3. In the last 2-3 decades science has become more and more computationally intensive and computer simulations are actually “reconciling” the inductive and deductive approaches of the Scientific Method. In particular:
  • “An article about computational science in a scientific publication is not the scholarship itself, it is merely advertising of the scholarship. The actual scholarship is the complete software development environment, [the complete data] and the complete set of instructions which generated the figures” [14].
  • “Scientific communication relies on evidence that cannot be entirely included in publications, but the rise of computational science has added a new layer of inaccessibility. Although it is now accepted that data should be made available on request, the current regulations regarding the availability of software are inconsistent. We argue that, with some exceptions, anything less than the release of source programs is intolerable for results that depend on computation. The vagaries of hardware, software and natural language will always ensure that exact reproducibility remains uncertain, but withholding code increases the chances that efforts to reproduce results will fail” [15].
  • “The publication and open exchange of knowledge and material form the backbone of scientific progress and reproducibility and are obligatory for publicly funded research. Despite increasing reliance on computing in every domain of scientific endeavor, the computer source code critical to understanding and evaluating computer programs is commonly withheld, effectively rendering these programs “black boxes” in the research work flow” [16].

For all the above, real science reproducibility should include full access to papers, datasets, data collections, algorithms, configurations, tools and applications, codes, workflows, scripts, libraries, services, system software, infrastructure, compilers, hardware, etc. In order to ensure all that, besides and beyond e-Science, the new concept of o-Science (Open Science – also referred to as Open Knowledge) is emerging.  

According to a recently published seminal book [17], Open Science “refers to a scientific culture that is characterized by its openness. Scientists share results almost immediately and with a very wide audience”.

Five schools of thought on Open Science have been identified so far [18], characterised by their central assumptions, the involved stakeholder groups, their aims, and the tools and methods used to achieve and promote these aims (see the figure below). The infrastructure school is concerned with the technical infrastructure that enables emerging research practices on the Internet, for the most part software tools and applications, as well as computing networks. The infrastructure school regards Open Science as a technological challenge and focuses on the technological requirements that facilitate particular research practices, such as Grid and, more recently, Cloud Computing.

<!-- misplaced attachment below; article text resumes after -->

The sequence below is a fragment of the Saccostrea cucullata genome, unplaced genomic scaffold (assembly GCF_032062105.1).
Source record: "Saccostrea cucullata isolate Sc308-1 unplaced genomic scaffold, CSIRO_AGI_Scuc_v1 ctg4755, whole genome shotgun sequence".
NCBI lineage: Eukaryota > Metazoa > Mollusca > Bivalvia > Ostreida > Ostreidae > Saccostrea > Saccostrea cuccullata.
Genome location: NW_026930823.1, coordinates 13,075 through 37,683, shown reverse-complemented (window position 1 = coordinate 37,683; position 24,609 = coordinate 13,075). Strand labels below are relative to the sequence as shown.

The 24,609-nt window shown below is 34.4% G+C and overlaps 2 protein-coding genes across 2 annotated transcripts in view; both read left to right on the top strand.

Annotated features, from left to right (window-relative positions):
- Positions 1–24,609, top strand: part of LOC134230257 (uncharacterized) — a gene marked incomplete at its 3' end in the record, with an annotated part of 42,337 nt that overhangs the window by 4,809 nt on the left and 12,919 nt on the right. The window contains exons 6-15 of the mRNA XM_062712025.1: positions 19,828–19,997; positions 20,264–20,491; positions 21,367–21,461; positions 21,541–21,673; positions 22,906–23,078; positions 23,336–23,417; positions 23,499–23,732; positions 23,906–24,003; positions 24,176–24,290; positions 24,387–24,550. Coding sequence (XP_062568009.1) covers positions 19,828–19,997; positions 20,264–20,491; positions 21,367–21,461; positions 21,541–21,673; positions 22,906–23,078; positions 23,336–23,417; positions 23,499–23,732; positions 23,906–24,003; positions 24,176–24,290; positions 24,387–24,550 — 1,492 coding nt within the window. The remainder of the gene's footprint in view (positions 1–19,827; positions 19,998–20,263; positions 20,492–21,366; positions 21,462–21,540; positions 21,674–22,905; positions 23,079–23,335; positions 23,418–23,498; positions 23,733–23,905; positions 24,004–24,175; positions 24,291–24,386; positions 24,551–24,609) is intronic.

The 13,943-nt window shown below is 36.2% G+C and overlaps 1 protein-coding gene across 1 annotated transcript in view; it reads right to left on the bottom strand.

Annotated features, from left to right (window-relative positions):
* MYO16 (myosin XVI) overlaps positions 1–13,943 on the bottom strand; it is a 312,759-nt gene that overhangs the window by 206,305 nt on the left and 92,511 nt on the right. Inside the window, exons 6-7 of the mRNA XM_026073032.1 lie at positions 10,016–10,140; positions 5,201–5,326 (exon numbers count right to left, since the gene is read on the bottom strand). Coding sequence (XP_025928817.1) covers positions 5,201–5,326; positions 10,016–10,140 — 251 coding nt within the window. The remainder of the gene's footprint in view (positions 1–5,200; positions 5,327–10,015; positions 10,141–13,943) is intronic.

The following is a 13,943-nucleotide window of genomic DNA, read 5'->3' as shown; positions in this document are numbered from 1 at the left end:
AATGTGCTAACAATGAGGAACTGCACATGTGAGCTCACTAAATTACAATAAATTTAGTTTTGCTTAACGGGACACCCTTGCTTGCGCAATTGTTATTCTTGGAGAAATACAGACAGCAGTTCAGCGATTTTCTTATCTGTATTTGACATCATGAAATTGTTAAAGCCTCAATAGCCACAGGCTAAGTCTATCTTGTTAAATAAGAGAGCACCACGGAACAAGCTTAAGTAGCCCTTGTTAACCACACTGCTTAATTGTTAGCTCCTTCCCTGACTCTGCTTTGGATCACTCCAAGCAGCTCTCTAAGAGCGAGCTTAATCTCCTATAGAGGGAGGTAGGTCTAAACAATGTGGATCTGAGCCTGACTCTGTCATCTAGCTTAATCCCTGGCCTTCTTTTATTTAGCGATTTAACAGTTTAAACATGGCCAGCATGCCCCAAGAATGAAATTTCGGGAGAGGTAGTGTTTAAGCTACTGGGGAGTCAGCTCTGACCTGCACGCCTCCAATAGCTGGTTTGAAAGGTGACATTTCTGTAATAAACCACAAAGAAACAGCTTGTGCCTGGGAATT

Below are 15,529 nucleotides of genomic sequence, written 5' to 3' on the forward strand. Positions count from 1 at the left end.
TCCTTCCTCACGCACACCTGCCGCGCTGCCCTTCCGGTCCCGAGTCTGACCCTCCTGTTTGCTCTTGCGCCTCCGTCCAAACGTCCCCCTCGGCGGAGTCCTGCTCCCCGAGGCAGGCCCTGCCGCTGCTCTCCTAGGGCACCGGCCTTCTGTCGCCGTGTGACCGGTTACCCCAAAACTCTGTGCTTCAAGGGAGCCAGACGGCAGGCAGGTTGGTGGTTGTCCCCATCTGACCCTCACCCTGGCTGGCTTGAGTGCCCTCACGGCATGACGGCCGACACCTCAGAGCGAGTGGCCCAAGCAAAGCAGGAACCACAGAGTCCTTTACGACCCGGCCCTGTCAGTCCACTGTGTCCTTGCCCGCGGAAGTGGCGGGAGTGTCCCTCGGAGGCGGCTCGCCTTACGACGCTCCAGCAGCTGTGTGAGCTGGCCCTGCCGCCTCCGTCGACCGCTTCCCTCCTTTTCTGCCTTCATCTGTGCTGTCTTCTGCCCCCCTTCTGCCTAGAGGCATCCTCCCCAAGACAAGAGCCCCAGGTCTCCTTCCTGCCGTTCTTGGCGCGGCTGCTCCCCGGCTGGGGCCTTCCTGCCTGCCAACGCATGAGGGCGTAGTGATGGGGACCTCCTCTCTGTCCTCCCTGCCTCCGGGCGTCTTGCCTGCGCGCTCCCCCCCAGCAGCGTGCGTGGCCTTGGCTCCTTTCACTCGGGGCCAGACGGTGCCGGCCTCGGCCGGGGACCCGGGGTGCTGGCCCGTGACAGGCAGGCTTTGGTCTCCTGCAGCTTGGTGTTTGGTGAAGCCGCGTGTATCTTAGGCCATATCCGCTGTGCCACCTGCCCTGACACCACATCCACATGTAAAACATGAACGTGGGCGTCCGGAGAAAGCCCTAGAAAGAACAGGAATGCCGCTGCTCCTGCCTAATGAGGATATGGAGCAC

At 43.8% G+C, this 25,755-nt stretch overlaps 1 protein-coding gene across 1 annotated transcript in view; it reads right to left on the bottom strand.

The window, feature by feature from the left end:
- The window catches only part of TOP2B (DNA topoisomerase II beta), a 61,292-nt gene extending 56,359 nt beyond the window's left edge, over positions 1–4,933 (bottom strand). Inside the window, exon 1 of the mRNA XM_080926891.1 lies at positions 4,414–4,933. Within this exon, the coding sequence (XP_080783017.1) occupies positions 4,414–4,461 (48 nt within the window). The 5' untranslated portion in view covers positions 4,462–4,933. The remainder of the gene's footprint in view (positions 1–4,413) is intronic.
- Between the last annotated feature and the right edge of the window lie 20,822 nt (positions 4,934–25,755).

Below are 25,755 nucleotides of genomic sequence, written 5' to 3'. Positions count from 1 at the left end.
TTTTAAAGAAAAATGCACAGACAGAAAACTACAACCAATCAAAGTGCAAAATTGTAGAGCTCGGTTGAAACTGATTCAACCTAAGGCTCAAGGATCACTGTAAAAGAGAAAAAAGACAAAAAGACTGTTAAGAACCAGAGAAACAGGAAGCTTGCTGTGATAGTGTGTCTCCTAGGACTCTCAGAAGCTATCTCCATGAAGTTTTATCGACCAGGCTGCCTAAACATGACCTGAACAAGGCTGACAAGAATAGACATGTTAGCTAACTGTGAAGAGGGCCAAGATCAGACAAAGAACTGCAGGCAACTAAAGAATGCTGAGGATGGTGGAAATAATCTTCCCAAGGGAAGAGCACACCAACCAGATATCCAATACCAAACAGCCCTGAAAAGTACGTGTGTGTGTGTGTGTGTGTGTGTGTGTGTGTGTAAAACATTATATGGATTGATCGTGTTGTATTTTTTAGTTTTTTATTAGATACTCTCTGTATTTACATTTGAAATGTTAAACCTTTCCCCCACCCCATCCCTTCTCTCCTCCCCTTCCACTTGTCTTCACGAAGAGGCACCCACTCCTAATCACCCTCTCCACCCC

The Sci-GaIA project consortium very much supports the Open Science paradigm and has a strong focus on the application of the guidelines of the infrastructure school.

The project has deployed an Open Science Platform for re-producible and re-usable science across Europe and Africa whose components are depicted in the various areas of the figure shown on the right. Move the mouse over the figure to identify them and get more information about them.

[1] Go to, select Category = Architecture, choose Type = Systems Share, and then click on Submit to generate the graph.

[2]  This definition of e-Infrastructure appears in an European Commission web page:

[3]  G. Andronico et al, “E-Infrastructures for International Cooperation”, in “Computational and Data Grids: Principles, Applications and Design” (N. Preve Editor), IGI Global 2011, DOI: 10.4018/978-1-61350-113-9; see also

[4]  There are many equivalent definitions and depictions of the Scientific Method, both on the web and on textbooks. In this document we refer to, from which we have re-used the picture included in Figure 1.


[6]  C. Glenn Begley and Lee M. Ellis, “Drug development: Raise standards for preclinical cancer research”, Nature 483, 531–533 (29 March 2012), doi:10.1038/483531a.

[7]  Ferric C. Fanga, R. Grant Steenc and Arturo Casadevall, “Misconduct accounts for the majority of retracted scientific publications”, Proceedings of the National Academy of Sciences of the United States of America, vol. 109, no. 42, p. 17028–17033, doi: 10.1073/pnas.1212247109.






[13] C. Drummond, “Replicability is not reproducibility: nor is it good science”, Proc. Eval. Methods Mach. Learn. Workshop 26th ICML (2009), Montreal, Quebec, Canada.

[14] Jonhatan B, Buckheit and David L. Donoho, “WaveLab and Reproducible Research”, Lecture Notes in Statistics Volume 103, 1995, pp 55-81.

[15] Darrel C. Ince, Leslie Hatton and John Graham-Cumming, “The case for open computer programs”, Nature 482, p. 485–488 (23 February 2012), doi:10.1038/nature10836.

[16] A. Morin et al, “Shining Light into Black Boxes”, Science (13 April 2012) Vol. 336 no. 6078 pp. 159-160, DOI: 10.1126/science.1218263.

[17] “Opening Science – The Book”. DOI: 10.1007/978-3-319-00026-8.

[18] Fecher, B., Friesike., S.: “Open Science: One Term, Five Schools of Thought”. A chapter of:  “Opening Science – The Book”. DOI: 10.1007/978-3-319-00026-8.